Sunday, August 4, 2013


One of the things Ryan and I discovered at the beginning of our relationship is that we both *love* surprises. Anything that is good is made great by making it a surprise. Whether it's the anticipation or the thrill of a sudden reveal, surprises are fabulous. 
     In that spirit, Ryan planned a special little trip for us this weekend.  A surprise trip. :)  We took off Friday afternoon and spent the evening relaxing, reading, and watching a movie in Moline. Ryan and I both looked at each other at one point and had the same thought - isn't it great to not have something to be away from our lists of to-do's at home. Saturday brought a Target trip(!) before heading to Le Claire, Iowa, home to American Picker's Antique Archeology.  Mike and Frank weren't in, but we did see some of their "picks." 

This was followed by a delightful lunch on the patio of the Candlelight Inn in Clinton, Iowa.  This blessing was amplified by the near-perfect weather that is oh-so rare in August.  

We then grabbed some ice cream on our way to the big surprise of Saturday - spending the night with friends, Tim and Hannah, and their precious newborn, Amelia!  

Sunday morning we headed east to my final surprise of our trip...the Starved Rock Lodge's Amazing Race!!! A more appropriate destination/activity I could not imagine.  There was definitely a little nervous energy radiating between us as we received our backpacks and instructions for the day.  Eight teams of two to four people received their first clue and we were all off running. Through the venture we climbed to Starved Rock, were mentally challenged by identifying facts and mathematical tasks, deciphering clues, and running around to various businesses in nearby Utica, Il.  I hoped for an eating challenge, as we may have excelled particularly in that area. But alas, no ice cream challenges.  We finished the race second, but had there been an award for most fun, we would have taken it.  

In the end, it was a great surprise.  But it was the company that made the trip perfect.

Saturday, June 22, 2013

Rain: by Ryan

As a farmer, I see rain as a funny thing.  I'm rarely happy about the amount, it's timing, whether it arrives in a hard or soft fashion, or whether we even need it at the moment....because I'm apparently a self-designated genius about how, when, where, and how much rain is needed at any given time.

I have no control over the rain, regardless of how much I want to, so I do my best as a steward of the land that has been entrusted to me to plant the right seeds, use the right amount of fertilizer, keep the weeds out, and grow the best crop I know how with the resources I have.  This has been a tough spring.  The saying goes,..."Rain makes Grain"...which is true, if you get the rain in July and August, when you really need it.  If so much of it comes in April, May, and half of June that you can barely find 6 days out of those 70 or so days to do field work it makes me think, "Rain doesn't make makes grumpy farmers."  I will confess my selfish prayers.  The latter part of May, I was praying to God for the rain to stop.  I knew He could do that, but I also knew He was probably looking at a larger picture my little Ryan brain couldn't get wrapped around, and I was OK with that.....mostly.  But He was faithful.  He did stop the rain (hopefully not for good) long enough for us to get everything planted the first and second time.  The point I'm attempting to make is God's timing often doesn't line up with my ideal mental plan.  As concerned as I get about rain or no rain, I have no control over it.  God tells us to be faithful with what He entrusts to us, which I attempt to do, and He'll take care of the rest.  Nothing I do in the field would be fruitful if God didn't take part in it.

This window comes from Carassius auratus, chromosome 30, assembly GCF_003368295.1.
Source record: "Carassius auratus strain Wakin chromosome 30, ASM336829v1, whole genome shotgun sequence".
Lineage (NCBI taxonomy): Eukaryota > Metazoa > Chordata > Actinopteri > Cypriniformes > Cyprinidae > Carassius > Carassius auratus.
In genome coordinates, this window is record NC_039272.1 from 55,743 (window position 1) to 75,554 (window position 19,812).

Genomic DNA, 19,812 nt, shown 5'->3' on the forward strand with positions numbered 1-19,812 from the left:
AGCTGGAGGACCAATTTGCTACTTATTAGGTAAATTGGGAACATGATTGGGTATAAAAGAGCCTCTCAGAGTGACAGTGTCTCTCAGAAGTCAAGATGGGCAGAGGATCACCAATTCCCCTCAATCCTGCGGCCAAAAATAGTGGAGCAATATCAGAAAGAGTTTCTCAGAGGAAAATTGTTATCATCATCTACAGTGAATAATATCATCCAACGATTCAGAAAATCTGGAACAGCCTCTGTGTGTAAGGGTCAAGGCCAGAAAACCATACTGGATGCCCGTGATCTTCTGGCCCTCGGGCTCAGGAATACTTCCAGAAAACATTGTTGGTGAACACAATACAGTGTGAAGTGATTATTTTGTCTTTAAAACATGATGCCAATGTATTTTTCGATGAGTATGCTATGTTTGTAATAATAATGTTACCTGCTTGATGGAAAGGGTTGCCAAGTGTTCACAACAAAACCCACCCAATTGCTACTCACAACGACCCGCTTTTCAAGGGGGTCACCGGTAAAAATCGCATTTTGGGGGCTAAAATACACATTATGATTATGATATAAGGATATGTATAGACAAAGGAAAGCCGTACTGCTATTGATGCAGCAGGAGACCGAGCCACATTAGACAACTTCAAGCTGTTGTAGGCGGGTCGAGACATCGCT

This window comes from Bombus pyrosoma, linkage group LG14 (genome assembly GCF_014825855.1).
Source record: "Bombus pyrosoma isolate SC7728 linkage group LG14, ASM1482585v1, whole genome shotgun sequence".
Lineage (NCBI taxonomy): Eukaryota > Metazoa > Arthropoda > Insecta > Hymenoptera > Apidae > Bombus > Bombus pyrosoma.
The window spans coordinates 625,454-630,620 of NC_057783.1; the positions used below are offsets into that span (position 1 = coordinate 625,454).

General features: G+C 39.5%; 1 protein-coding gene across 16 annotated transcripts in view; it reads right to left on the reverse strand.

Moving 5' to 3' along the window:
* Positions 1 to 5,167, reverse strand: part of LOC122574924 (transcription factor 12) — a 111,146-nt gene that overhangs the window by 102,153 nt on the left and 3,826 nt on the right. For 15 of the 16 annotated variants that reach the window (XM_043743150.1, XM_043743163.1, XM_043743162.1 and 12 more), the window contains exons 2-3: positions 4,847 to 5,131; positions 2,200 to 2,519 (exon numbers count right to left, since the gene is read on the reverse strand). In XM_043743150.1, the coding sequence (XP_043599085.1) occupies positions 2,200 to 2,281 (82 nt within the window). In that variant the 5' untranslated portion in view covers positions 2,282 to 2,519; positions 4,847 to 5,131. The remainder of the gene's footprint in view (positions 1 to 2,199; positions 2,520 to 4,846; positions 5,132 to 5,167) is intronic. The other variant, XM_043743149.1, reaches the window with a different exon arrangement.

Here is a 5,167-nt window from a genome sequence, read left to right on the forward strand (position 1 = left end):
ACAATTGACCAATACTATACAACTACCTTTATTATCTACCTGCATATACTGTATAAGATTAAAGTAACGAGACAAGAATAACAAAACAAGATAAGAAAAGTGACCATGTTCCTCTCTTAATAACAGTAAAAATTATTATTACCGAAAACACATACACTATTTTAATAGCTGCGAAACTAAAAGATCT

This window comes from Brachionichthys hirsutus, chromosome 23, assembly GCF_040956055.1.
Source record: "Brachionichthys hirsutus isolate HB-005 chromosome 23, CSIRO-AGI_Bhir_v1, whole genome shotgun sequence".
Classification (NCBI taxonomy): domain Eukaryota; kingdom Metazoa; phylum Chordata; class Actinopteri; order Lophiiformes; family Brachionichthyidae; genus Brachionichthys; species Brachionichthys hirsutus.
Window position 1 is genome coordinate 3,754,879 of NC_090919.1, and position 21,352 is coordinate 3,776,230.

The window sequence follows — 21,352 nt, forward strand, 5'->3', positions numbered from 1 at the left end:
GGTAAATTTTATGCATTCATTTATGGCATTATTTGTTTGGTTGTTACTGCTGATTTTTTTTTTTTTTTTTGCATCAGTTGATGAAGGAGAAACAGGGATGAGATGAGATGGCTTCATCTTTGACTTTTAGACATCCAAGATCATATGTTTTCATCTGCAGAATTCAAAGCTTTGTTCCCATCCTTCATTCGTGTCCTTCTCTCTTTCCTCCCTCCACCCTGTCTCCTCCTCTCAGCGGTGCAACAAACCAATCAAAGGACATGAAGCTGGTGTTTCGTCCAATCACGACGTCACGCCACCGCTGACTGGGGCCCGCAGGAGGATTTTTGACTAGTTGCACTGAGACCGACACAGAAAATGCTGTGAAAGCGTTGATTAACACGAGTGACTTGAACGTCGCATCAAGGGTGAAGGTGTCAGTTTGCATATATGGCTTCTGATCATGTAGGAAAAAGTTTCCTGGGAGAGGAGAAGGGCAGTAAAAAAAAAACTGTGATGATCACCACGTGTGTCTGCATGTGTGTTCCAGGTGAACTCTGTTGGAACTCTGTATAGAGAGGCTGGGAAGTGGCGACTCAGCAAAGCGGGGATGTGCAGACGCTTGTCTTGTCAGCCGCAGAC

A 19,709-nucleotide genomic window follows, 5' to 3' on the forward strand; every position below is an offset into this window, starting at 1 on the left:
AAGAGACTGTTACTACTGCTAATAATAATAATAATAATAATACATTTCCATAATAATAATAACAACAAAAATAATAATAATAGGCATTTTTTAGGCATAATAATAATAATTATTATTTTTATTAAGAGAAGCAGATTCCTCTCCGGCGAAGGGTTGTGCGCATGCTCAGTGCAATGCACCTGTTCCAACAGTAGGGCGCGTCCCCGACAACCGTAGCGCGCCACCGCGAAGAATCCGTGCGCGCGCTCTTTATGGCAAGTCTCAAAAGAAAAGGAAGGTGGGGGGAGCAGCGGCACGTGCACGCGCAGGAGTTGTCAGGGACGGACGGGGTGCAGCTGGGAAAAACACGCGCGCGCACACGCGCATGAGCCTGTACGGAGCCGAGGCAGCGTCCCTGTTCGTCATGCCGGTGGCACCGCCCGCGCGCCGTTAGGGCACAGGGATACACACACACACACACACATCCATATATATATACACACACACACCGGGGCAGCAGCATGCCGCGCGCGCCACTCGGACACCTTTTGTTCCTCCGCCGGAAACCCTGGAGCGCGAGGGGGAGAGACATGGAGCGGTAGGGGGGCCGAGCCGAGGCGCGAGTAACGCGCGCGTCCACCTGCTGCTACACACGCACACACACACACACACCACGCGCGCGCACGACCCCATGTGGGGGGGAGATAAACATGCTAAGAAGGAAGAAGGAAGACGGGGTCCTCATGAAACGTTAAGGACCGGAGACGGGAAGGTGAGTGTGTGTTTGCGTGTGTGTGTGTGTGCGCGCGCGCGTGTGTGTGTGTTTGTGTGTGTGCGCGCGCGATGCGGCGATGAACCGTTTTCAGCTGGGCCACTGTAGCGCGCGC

The same could be said for another kind of seed.  There are people I pray for everyday, people I would like to have know about the salvation that Jesus has offered us.  I can pray for them, talk to them, be a friend to them, go out of my way to care for them, but ultimately, I can only plant a seed in that person.  God is the one who controls the rain to make that seed grow too.  We have to trust that he will bring the physical rain for the crops in my fields, and the spiritual rain to grow the seeds we've planted in the people we love.

"I planted the seed, Apollos watered it, but God made it grow.  So neither he who plants nor he who waters is anything, but only God, who makes things grow." 1 Cor. 3:6-7

Monday, April 22, 2013

Bitter Seeds

So Ryan and I have taken to watching our public television stations when nothing else good is on.  Really, it's often on in the background while we do other things. 
But tonight I was captivated.  

Bitter Seeds, which aired on our WQEC station tonight, told the compelling story of rural Indian farmers in a cycle of debt because of biotechnology which, from my estimation, does not seem suited to their environmental and financial circumstances.  

Farmers are charged a premium for BT Cotton (this is all farmers - Indian, American, German, etc).  For those of you, who like me, are wondering, What's BT cotton?  It's cotton that's been genetically modified to prevent infestation of boll weevils, theoretically improving the plant and yields.  In India, the beginning of the problematic cycle starts with BT cotton being the only option for seed these rural farmers are given.  Conventional seed (i.e. non-GMO seed) is not available.  While BT Cotton seed is supposed to be low-maintenance, these farmers are forced to borrow money in order to buy the necessary fertilizer in addition to the cost of the seed.  And because of harsh growing conditions, particularly low rainfall, the costly seed often does not yield as it should.  They are so poor they could never dream of the luxury of irrigation for their modest 2 acre farm...they are too strapped trying to scrape together a dowry for their daughters.